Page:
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Indonesian Transmigration

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Indonesian Transmigration The transmigration policy of Indonesia, initiated by the Dutch in the 1950s, consisted of moving millions of Indonesians from the densely populated inner islands to the less densely populated Indonesian outer islands. Why Indonesia adopted a migration policy Indonesia's transmigration policy was adopted to relieve congestion from the inner islands of Indonesia such as Java, Mandura and Bali and to achieve a more balanced demographic development. Java and Mandura have 7% of the total land area of Indonesia. However the very uneven distribution of population means these two islands alone hold 65% of Indonesia's population. Problems have aroused from the large densities of people. Birth rates are high producing a large numbers of young people; despite encouraged family planning. This contributes to an annual population growth rate of 2.3%. Growth of families has led to repeated sub-division of the land. Between 1973 and 1980 the percentage of landless farmers increased by 11.7% from 3.2% to 14.9%. Improving the standard of living of the inhabitants of the inner islands was another aim of the migration policy. ...read more.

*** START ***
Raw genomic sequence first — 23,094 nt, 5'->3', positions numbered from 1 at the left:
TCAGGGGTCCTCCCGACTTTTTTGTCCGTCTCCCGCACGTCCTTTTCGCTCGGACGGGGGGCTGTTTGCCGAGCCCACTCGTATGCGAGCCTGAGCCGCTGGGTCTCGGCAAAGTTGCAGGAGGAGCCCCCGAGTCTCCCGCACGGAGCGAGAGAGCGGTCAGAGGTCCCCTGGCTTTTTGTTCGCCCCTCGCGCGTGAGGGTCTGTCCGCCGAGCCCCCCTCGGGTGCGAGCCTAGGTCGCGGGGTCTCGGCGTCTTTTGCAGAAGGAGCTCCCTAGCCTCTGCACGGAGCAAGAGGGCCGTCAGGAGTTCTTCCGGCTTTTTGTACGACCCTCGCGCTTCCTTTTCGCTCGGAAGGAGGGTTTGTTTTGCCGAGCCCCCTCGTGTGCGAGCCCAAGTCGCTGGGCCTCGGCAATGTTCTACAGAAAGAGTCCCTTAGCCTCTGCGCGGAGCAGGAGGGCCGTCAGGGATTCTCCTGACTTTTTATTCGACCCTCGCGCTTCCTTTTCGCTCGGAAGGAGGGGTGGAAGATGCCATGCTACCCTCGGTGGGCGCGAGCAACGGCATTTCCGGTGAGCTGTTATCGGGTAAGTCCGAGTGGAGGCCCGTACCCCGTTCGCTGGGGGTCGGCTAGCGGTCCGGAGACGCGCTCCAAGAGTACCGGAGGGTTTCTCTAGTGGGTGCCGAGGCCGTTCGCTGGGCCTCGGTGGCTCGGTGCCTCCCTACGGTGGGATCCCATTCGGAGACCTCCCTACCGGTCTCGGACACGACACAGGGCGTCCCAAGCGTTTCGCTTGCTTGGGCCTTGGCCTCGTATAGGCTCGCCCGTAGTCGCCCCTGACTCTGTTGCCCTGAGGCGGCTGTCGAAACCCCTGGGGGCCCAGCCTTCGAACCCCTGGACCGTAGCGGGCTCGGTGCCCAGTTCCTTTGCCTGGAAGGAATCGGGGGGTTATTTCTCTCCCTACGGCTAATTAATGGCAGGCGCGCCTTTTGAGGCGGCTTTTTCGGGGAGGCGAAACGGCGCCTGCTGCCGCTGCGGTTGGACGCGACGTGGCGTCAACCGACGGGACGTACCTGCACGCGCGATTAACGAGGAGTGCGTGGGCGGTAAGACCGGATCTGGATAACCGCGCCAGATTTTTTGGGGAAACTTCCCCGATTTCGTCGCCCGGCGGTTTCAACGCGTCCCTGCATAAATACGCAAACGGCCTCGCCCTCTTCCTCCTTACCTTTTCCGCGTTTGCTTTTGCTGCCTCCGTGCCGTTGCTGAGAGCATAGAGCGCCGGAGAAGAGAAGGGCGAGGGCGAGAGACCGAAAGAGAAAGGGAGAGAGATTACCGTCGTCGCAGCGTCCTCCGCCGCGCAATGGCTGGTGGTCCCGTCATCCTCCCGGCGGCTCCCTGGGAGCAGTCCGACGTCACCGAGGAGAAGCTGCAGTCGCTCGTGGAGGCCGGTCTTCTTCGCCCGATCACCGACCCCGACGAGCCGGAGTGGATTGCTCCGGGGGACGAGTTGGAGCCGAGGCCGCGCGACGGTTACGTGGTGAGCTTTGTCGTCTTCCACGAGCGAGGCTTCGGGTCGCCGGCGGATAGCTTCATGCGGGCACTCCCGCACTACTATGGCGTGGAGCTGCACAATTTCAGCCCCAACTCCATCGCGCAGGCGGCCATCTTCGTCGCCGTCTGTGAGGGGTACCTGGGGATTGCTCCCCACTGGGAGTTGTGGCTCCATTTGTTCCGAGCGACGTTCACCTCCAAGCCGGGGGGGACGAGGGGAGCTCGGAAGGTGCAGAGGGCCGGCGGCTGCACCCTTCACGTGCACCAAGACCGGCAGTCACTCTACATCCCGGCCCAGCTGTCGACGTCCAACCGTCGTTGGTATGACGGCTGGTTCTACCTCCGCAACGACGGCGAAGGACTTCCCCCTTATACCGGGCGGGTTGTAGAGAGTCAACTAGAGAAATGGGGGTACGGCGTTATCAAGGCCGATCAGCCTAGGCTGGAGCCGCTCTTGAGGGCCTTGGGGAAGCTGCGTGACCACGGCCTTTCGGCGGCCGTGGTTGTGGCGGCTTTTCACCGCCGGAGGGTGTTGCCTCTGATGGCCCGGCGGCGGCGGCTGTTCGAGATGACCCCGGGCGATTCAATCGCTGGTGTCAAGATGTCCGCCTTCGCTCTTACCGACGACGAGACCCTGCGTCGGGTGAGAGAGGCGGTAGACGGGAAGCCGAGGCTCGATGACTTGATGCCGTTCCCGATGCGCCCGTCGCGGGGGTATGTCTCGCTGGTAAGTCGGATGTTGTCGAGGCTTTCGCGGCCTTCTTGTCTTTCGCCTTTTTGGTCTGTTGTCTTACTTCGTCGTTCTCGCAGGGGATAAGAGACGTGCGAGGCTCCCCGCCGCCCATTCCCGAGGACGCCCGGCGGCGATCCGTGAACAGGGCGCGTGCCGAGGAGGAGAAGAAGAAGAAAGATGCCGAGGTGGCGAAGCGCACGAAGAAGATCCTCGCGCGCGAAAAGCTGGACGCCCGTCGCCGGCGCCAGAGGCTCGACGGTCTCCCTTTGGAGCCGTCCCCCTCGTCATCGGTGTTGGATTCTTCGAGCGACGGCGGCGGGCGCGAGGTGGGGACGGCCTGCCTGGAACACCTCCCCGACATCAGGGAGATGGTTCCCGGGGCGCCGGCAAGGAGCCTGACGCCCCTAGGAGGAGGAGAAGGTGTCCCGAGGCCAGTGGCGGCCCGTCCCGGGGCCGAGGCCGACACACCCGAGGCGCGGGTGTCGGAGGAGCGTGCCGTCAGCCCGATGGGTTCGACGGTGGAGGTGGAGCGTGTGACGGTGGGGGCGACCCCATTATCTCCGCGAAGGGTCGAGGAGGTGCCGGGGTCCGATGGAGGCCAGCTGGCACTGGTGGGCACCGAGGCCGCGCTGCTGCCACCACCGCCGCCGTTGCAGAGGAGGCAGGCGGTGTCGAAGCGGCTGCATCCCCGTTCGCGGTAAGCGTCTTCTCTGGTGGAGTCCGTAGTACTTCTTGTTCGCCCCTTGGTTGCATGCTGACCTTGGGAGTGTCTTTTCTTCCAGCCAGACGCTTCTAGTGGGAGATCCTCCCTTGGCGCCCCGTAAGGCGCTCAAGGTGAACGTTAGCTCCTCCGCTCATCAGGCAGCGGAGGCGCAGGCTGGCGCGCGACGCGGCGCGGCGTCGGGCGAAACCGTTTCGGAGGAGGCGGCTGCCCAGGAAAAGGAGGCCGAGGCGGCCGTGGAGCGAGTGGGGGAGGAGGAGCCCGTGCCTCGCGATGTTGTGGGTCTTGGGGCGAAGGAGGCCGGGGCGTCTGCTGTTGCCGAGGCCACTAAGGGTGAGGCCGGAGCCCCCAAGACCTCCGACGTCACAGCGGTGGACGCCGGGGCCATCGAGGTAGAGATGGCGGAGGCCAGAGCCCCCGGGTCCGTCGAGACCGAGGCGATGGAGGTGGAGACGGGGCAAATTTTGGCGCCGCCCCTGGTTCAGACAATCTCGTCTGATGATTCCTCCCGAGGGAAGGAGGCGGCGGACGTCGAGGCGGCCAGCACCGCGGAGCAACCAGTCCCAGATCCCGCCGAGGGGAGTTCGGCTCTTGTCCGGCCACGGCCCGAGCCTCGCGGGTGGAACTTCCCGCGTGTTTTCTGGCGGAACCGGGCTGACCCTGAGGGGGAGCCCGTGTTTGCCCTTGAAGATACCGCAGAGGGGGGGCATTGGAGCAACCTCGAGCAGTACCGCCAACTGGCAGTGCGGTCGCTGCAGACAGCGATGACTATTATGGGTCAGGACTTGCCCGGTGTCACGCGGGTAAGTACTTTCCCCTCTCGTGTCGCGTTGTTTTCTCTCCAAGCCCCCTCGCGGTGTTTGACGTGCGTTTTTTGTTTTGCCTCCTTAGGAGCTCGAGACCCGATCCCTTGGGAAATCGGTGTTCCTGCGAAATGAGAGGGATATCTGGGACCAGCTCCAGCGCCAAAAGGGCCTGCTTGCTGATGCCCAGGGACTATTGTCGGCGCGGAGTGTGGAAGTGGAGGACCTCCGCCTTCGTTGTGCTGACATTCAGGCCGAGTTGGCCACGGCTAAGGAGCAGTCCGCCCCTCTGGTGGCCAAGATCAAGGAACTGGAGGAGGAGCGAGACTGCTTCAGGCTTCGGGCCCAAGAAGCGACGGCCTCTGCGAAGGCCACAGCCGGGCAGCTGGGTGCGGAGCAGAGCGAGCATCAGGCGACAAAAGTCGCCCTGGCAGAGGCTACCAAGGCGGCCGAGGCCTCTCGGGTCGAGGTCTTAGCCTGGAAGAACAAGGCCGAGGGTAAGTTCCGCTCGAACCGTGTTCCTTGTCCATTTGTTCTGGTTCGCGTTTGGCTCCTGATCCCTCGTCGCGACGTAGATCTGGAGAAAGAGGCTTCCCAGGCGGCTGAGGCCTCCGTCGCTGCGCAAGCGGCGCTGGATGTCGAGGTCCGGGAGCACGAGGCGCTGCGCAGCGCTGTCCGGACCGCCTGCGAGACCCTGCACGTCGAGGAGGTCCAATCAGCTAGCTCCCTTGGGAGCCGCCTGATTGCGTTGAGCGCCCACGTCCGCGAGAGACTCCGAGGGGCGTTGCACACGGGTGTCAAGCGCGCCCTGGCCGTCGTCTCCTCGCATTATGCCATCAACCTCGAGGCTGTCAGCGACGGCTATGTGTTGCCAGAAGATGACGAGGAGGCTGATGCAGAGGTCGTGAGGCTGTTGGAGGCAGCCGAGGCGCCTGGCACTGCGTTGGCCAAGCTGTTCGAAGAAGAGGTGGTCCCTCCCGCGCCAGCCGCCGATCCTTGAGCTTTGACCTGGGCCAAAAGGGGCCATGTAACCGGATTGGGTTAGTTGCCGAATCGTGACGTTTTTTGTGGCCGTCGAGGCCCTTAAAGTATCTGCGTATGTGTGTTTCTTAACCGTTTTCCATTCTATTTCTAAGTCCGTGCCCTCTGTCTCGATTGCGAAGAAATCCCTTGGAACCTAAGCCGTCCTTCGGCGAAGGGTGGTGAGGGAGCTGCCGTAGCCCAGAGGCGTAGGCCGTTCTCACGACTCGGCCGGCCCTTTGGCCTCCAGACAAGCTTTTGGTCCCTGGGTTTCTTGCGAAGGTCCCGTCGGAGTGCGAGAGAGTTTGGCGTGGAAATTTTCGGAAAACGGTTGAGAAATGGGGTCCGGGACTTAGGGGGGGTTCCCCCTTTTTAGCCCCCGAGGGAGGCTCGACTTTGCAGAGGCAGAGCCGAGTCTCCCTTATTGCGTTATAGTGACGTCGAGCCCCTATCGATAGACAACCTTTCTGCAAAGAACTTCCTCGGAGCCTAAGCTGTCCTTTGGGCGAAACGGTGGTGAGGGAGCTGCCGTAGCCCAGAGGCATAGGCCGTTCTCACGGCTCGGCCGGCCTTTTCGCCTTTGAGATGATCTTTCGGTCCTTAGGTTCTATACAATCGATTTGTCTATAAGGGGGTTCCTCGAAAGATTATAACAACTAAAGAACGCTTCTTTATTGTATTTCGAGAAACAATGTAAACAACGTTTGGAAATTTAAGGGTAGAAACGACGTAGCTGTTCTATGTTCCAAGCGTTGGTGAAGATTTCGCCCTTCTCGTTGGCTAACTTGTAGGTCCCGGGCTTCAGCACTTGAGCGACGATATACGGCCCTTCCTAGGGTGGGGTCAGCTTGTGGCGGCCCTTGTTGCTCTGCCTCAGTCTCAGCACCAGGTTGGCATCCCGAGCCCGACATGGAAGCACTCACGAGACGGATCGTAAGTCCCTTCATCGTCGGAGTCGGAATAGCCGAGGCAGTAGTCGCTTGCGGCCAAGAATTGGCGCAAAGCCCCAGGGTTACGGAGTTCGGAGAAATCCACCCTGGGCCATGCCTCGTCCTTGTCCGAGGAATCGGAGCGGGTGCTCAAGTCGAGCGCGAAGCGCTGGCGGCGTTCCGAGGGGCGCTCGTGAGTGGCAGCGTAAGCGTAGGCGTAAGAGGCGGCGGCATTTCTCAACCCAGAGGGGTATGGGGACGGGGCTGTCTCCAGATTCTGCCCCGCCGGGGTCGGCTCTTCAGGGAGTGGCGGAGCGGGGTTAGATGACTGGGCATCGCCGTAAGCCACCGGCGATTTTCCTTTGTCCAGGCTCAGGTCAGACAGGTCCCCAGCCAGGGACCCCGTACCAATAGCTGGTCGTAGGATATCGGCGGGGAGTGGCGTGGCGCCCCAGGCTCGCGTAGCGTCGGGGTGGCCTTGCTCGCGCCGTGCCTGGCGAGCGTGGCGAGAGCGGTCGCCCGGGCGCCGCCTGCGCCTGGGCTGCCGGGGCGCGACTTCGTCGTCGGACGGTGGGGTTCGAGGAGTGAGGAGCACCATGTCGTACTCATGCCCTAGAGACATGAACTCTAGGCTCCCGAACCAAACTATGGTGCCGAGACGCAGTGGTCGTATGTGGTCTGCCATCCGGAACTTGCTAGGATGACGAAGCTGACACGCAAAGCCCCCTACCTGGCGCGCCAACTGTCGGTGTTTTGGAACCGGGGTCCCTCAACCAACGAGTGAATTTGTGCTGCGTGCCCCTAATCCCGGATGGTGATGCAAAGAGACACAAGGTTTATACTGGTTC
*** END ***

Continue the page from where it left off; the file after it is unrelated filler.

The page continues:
Others are provided with necessities such as coffee crops or chickens/goats and tools or equipment are provided for a year. Amenities and infrastructure are the responsibility of the government. Effects of the programme The transmigration was branded an environmental disaster and an attempt of development fraud. However, attempts were made to glamorise the policy. The transmigration minister stated in 1984 that only 67 of the 800 sites needed reconstruction following failure. It was also claimed that many of the migrants from the inner islands of Indonesia preferred their new surroundings to the ones they migrated from. The income of migration in the outer islands is roughly 60% better compared to the inner islands. However other opinions conclude it is roughly 17% worse. 50% of people feel that income is better that two years ago whereas 25% feel it is worse. Transport is said to be 20% better than in Java, however a larger proportion of people at 60% feel that it is worse. ...read more.


The government has had to establish National Reserves and National Parks to preserve the decreasing rain forest. Was the policy a success? Although only 10-15% of transmigrants returned to their original destination and only 67 out of 800 of sites needed reconstruction, I feel that the transmigration of Indonesians was not a success. I do not disagree that the policy has had success, however I do believe that the interruption of lifestyles due to failed farming and relocation of families, some for the second time, has hindered the lifestyle of the migrants. Alternative employment has been sought for payment in food rations. The form of payment shows how dire the lives of many individuals must be. The serenity of the outer islands has been interrupted and environmental concerns have caused the establishment of protected areas at a cost to the government. Therefore I feel that the policy was not a success. However with more management of the scheme and further research into improving the project I feel that it could be a success. Sustainability would have to be considered and the livelihood of the transmigrants. MIGRATION-Indonesian Transmigration Chloe Baldey Geography-GN ...read more.

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